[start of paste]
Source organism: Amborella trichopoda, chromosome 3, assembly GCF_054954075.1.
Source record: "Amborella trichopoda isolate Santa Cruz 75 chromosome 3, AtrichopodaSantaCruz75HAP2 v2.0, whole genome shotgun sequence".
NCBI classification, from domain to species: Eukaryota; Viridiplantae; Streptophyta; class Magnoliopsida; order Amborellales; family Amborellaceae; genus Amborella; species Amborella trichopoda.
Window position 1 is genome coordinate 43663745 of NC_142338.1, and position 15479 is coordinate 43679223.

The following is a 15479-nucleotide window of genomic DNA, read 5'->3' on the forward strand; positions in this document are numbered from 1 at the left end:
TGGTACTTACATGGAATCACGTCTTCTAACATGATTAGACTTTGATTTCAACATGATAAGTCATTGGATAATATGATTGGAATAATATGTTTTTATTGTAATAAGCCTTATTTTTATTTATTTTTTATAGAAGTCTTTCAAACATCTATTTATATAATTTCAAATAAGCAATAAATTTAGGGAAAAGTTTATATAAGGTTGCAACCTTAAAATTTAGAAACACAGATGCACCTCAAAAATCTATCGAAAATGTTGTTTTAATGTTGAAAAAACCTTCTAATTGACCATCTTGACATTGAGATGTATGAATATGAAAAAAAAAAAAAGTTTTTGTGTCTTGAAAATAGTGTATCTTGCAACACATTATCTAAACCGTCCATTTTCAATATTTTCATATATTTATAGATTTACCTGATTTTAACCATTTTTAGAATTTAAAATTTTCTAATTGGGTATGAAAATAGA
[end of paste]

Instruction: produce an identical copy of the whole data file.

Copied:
Source organism: Amborella trichopoda, chromosome 3, assembly GCF_054954075.1.
Source record: "Amborella trichopoda isolate Santa Cruz 75 chromosome 3, AtrichopodaSantaCruz75HAP2 v2.0, whole genome shotgun sequence".
NCBI classification, from domain to species: Eukaryota; Viridiplantae; Streptophyta; class Magnoliopsida; order Amborellales; family Amborellaceae; genus Amborella; species Amborella trichopoda.
Window position 1 is genome coordinate 43663745 of NC_142338.1, and position 15479 is coordinate 43679223.

The following is a 15479-nucleotide window of genomic DNA, read 5'->3' on the forward strand; positions in this document are numbered from 1 at the left end:
TGGTACTTACATGGAATCACGTCTTCTAACATGATTAGACTTTGATTTCAACATGATAAGTCATTGGATAATATGATTGGAATAATATGTTTTTATTGTAATAAGCCTTATTTTTATTTATTTTTTATAGAAGTCTTTCAAACATCTATTTATATAATTTCAAATAAGCAATAAATTTAGGGAAAAGTTTATATAAGGTTGCAACCTTAAAATTTAGAAACACAGATGCACCTCAAAAATCTATCGAAAATGTTGTTTTAATGTTGAAAAAACCTTCTAATTGACCATCTTGACATTGAGATGTATGAATATGAAAAAAAAAAAAAGTTTTTGTGTCTTGAAAATAGTGTATCTTGCAACACATTATCTAAACCGTCCATTTTCAATATTTTCATATATTTATAGATTTACCTGATTTTAACCATTTTTAGAATTTAAAATTTTCTAATTGGGTATGAAAATAGA